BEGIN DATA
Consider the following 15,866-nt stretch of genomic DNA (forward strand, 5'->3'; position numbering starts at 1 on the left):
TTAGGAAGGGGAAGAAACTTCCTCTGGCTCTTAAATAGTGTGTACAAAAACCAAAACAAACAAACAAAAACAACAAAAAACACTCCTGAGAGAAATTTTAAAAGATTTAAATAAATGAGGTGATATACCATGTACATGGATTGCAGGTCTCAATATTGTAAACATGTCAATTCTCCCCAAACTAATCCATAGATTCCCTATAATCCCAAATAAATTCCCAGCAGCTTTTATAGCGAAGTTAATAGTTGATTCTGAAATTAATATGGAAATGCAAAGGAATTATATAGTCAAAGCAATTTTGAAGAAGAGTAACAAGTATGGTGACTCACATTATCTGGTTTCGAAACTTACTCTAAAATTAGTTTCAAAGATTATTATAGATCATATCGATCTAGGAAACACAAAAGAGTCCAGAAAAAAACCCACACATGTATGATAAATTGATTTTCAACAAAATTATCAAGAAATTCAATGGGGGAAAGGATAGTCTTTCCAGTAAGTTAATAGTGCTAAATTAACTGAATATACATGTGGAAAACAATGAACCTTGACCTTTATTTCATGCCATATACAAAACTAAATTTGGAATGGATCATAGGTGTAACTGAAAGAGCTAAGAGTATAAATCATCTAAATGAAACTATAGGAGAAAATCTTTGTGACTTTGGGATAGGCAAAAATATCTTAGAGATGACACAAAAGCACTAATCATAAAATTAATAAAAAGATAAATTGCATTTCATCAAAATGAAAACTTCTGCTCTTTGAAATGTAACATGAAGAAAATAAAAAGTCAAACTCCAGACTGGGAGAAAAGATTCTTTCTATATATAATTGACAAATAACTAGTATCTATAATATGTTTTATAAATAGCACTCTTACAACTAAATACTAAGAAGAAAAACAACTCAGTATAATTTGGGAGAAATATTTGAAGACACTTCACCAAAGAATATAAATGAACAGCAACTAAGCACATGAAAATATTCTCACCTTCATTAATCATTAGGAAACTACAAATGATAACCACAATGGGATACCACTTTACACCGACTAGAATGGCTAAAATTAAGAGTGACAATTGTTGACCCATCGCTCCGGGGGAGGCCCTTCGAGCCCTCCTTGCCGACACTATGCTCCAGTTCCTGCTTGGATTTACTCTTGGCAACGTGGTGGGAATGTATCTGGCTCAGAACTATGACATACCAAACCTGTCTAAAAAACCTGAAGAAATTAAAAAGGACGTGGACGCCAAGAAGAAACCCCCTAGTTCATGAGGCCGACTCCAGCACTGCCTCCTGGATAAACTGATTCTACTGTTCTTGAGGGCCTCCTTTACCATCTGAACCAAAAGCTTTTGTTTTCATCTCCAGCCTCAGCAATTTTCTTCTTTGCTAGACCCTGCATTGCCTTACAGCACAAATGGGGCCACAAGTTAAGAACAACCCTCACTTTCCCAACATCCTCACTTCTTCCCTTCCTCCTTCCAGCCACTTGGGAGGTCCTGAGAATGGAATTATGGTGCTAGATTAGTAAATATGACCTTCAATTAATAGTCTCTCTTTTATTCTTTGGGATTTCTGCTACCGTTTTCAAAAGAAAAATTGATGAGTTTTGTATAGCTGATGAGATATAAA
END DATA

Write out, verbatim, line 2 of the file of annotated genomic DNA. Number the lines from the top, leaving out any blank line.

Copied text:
TTAGGAAGGGGAAGAAACTTCCTCTGGCTCTTAAATAGTGTGTACAAAAACCAAAACAAACAAACAAAAACAACAAAAAACACTCCTGAGAGAAATTTTAAAAGATTTAAATAAATGAGGTGATATACCATGTACATGGATTGCAGGTCTCAATATTGTAAACATGTCAATTCTCCCCAAACTAATCCATAGATTCCCTATAATCCCAAATAAATTCCCAGCAGCTTTTATAGCGAAGTTAATAGTTGATTCTGAAATTAATATGGAAATGCAAAGGAATTATATAGTCAAAGCAATTTTGAAGAAGAGTAACAAGTATGGTGACTCACATTATCTGGTTTCGAAACTTACTCTAAAATTAGTTTCAAAGATTATTATAGATCATATCGATCTAGGAAACACAAAAGAGTCCAGAAAAAAACCCACACATGTATGATAAATTGATTTTCAACAAAATTATCAAGAAATTCAATGGGGGAAAGGATAGTCTTTCCAGTAAGTTAATAGTGCTAAATTAACTGAATATACATGTGGAAAACAATGAACCTTGACCTTTATTTCATGCCATATACAAAACTAAATTTGGAATGGATCATAGGTGTAACTGAAAGAGCTAAGAGTATAAATCATCTAAATGAAACTATAGGAGAAAATCTTTGTGACTTTGGGATAGGCAAAAATATCTTAGAGATGACACAAAAGCACTAATCATAAAATTAATAAAAAGATAAATTGCATTTCATCAAAATGAAAACTTCTGCTCTTTGAAATGTAACATGAAGAAAATAAAAAGTCAAACTCCAGACTGGGAGAAAAGATTCTTTCTATATATAATTGACAAATAACTAGTATCTATAATATGTTTTATAAATAGCACTCTTACAACTAAATACTAAGAAGAAAAACAACTCAGTATAATTTGGGAGAAATATTTGAAGACACTTCACCAAAGAATATAAATGAACAGCAACTAAGCACATGAAAATATTCTCACCTTCATTAATCATTAGGAAACTACAAATGATAACCACAATGGGATACCACTTTACACCGACTAGAATGGCTAAAATTAAGAGTGACAATTGTTGACCCATCGCTCCGGGGGAGGCCCTTCGAGCCCTCCTTGCCGACACTATGCTCCAGTTCCTGCTTGGATTTACTCTTGGCAACGTGGTGGGAATGTATCTGGCTCAGAACTATGACATACCAAACCTGTCTAAAAAACCTGAAGAAATTAAAAAGGACGTGGACGCCAAGAAGAAACCCCCTAGTTCATGAGGCCGACTCCAGCACTGCCTCCTGGATAAACTGATTCTACTGTTCTTGAGGGCCTCCTTTACCATCTGAACCAAAAGCTTTTGTTTTCATCTCCAGCCTCAGCAATTTTCTTCTTTGCTAGACCCTGCATTGCCTTACAGCACAAATGGGGCCACAAGTTAAGAACAACCCTCACTTTCCCAACATCCTCACTTCTTCCCTTCCTCCTTCCAGCCACTTGGGAGGTCCTGAGAATGGAATTATGGTGCTAGATTAGTAAATATGACCTTCAATTAATAGTCTCTCTTTTATTCTTTGGGATTTCTGCTACCGTTTTCAAAAGAAAAATTGATGAGTTTTGTATAGCTGATGAGATATAAA